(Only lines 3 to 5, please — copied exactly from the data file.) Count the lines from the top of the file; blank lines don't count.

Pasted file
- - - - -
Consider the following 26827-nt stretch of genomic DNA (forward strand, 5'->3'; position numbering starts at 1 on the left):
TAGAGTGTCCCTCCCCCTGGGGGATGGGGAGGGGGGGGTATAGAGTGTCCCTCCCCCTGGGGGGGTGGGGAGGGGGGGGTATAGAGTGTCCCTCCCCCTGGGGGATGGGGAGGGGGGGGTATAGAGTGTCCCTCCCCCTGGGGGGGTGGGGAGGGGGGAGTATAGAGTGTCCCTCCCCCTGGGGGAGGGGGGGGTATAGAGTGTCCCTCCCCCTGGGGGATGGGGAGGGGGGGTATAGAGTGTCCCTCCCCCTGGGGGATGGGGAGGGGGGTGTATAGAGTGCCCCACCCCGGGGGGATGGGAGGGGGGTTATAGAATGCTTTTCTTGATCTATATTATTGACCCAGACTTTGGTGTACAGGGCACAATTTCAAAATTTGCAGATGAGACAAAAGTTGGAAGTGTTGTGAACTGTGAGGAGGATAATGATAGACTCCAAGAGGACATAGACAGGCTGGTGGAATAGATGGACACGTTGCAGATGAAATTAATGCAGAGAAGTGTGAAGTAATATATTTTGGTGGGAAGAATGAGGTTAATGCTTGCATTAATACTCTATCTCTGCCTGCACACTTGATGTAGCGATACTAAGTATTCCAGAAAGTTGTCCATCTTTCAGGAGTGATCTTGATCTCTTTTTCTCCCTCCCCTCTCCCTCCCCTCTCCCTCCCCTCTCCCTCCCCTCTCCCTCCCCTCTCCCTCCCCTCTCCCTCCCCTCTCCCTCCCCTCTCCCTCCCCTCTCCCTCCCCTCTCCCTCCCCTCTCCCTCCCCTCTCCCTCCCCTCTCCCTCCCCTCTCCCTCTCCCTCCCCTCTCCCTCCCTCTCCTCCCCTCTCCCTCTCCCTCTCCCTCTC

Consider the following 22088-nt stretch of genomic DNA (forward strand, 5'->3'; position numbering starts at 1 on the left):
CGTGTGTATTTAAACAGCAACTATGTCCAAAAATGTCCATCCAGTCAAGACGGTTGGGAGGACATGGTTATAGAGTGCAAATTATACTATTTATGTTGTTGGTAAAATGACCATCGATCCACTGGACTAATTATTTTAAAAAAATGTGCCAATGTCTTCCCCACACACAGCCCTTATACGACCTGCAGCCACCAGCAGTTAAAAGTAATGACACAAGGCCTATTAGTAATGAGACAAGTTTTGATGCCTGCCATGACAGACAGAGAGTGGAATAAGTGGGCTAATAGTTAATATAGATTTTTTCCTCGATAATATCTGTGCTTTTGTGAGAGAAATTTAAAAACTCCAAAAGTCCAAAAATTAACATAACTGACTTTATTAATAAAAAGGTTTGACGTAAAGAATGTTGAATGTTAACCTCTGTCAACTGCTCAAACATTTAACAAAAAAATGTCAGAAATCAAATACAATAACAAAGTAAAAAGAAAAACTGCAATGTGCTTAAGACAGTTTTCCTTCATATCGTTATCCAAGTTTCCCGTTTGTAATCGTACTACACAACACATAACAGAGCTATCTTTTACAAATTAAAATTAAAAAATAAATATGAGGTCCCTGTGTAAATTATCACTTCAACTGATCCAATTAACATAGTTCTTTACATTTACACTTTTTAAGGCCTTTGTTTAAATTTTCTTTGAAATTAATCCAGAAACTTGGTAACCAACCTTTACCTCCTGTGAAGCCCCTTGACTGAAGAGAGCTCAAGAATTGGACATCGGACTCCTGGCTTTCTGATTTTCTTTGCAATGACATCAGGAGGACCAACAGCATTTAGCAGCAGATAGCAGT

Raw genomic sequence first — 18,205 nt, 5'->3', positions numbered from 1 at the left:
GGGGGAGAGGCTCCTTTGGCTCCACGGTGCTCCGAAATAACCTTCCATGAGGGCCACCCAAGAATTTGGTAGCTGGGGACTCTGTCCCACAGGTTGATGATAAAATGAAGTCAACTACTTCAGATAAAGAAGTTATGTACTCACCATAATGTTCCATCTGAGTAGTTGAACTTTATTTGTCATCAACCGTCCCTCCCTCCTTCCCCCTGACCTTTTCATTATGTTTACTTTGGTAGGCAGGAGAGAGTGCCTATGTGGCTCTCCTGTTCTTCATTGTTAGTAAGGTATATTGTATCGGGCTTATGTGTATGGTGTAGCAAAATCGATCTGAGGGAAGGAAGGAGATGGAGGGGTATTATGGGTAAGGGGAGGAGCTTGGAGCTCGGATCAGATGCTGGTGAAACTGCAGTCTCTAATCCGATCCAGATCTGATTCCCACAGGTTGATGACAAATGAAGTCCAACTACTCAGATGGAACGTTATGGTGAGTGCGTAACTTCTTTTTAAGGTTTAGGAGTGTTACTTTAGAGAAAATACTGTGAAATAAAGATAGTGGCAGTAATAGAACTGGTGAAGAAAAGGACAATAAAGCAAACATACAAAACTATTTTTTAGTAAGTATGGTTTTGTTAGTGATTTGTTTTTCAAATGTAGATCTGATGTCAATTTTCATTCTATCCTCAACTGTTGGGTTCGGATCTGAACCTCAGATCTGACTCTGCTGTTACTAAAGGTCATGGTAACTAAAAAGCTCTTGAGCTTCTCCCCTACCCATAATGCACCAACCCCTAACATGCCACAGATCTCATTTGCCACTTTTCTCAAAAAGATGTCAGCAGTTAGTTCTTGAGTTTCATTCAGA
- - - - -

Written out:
Consider the following 22088-nt stretch of genomic DNA (forward strand, 5'->3'; position numbering starts at 1 on the left):
CGTGTGTATTTAAACAGCAACTATGTCCAAAAATGTCCATCCAGTCAAGACGGTTGGGAGGACATGGTTATAGAGTGCAAATTATACTATTTATGTTGTTGGTAAAATGACCATCGATCCACTGGACTAATTATTTTAAAAAAATGTGCCAATGTCTTCCCCACACACAGCCCTTATACGACCTGCAGCCACCAGCAGTTAAAAGTAATGACACAAGGCCTATTAGTAATGAGACAAGTTTTGATGCCTGCCATGACAGACAGAGAGTGGAATAAGTGGGCTAATAGTTAATATAGATTTTTTCCTCGATAATATCTGTGCTTTTGTGAGAGAAATTTAAAAACTCCAAAAGTCCAAAAATTAACATAACTGACTTTATTAATAAAAAGGTTTGACGTAAAGAATGTTGAATGTTAACCTCTGTCAACTGCTCAAACATTTAACAAAAAAATGTCAGAAATCAAATACAATAACAAAGTAAAAAGAAAAACTGCAATGTGCTTAAGACAGTTTTCCTTCATATCGTTATCCAAGTTTCCCGTTTGTAATCGTACTACACAACACATAACAGAGCTATCTTTTACAAATTAAAATTAAAAAATAAATATGAGGTCCCTGTGTAAATTATCACTTCAACTGATCCAATTAACATAGTTCTTTACATTTACACTTTTTAAGGCCTTTGTTTAAATTTTCTTTGAAATTAATCCAGAAACTTGGTAACCAACCTTTACCTCCTGTGAAGCCCCTTGACTGAAGAGAGCTCAAGAATTGGACATCGGACTCCTGGCTTTCTGATTTTCTTTGCAATGACATCAGGAGGACCAACAGCATTTAGCAGCAGATAGCAGT

Raw genomic sequence first — 18,205 nt, 5'->3', positions numbered from 1 at the left: